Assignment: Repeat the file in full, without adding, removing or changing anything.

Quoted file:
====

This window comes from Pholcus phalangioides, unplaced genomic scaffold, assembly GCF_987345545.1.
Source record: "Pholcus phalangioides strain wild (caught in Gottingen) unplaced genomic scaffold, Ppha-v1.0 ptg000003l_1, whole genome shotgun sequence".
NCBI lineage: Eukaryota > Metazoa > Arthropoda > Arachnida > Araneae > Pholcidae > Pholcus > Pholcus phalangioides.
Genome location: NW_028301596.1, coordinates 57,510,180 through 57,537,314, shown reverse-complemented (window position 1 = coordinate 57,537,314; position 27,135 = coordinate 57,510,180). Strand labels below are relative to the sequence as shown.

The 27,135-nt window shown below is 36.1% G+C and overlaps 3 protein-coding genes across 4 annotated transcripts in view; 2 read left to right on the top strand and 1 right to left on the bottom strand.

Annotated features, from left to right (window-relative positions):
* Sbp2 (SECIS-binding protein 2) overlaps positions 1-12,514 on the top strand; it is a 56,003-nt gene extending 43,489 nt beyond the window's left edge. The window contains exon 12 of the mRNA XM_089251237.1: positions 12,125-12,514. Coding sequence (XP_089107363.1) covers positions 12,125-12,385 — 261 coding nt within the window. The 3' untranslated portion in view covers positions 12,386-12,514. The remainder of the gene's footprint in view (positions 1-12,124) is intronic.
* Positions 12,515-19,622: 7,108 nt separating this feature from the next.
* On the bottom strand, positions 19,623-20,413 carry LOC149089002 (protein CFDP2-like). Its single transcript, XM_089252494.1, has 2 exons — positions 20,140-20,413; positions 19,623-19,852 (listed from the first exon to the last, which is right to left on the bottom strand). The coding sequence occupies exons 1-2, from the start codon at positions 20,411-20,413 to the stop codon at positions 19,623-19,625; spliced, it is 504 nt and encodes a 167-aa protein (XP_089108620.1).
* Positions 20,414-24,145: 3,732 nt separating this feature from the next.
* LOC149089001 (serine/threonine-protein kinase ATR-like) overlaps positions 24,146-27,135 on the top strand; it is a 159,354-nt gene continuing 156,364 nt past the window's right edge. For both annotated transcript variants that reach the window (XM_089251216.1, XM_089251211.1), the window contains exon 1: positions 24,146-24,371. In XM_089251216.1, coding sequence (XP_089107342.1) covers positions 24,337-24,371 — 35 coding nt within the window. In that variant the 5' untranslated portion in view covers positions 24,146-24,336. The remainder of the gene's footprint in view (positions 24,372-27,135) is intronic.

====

This window comes from Pholcus phalangioides, unplaced genomic scaffold, assembly GCF_987345545.1.
Source record: "Pholcus phalangioides strain wild (caught in Gottingen) unplaced genomic scaffold, Ppha-v1.0 ptg000003l_1, whole genome shotgun sequence".
NCBI lineage: Eukaryota > Metazoa > Arthropoda > Arachnida > Araneae > Pholcidae > Pholcus > Pholcus phalangioides.
Genome location: NW_028301596.1, coordinates 57,510,180 through 57,537,314, shown reverse-complemented (window position 1 = coordinate 57,537,314; position 27,135 = coordinate 57,510,180). Strand labels below are relative to the sequence as shown.

The 27,135-nt window shown below is 36.1% G+C and overlaps 3 protein-coding genes across 4 annotated transcripts in view; 2 read left to right on the top strand and 1 right to left on the bottom strand.

Annotated features, from left to right (window-relative positions):
* Sbp2 (SECIS-binding protein 2) overlaps positions 1-12,514 on the top strand; it is a 56,003-nt gene extending 43,489 nt beyond the window's left edge. The window contains exon 12 of the mRNA XM_089251237.1: positions 12,125-12,514. Coding sequence (XP_089107363.1) covers positions 12,125-12,385 — 261 coding nt within the window. The 3' untranslated portion in view covers positions 12,386-12,514. The remainder of the gene's footprint in view (positions 1-12,124) is intronic.
* Positions 12,515-19,622: 7,108 nt separating this feature from the next.
* On the bottom strand, positions 19,623-20,413 carry LOC149089002 (protein CFDP2-like). Its single transcript, XM_089252494.1, has 2 exons — positions 20,140-20,413; positions 19,623-19,852 (listed from the first exon to the last, which is right to left on the bottom strand). The coding sequence occupies exons 1-2, from the start codon at positions 20,411-20,413 to the stop codon at positions 19,623-19,625; spliced, it is 504 nt and encodes a 167-aa protein (XP_089108620.1).
* Positions 20,414-24,145: 3,732 nt separating this feature from the next.
* LOC149089001 (serine/threonine-protein kinase ATR-like) overlaps positions 24,146-27,135 on the top strand; it is a 159,354-nt gene continuing 156,364 nt past the window's right edge. For both annotated transcript variants that reach the window (XM_089251216.1, XM_089251211.1), the window contains exon 1: positions 24,146-24,371. In XM_089251216.1, coding sequence (XP_089107342.1) covers positions 24,337-24,371 — 35 coding nt within the window. In that variant the 5' untranslated portion in view covers positions 24,146-24,336. The remainder of the gene's footprint in view (positions 24,372-27,135) is intronic.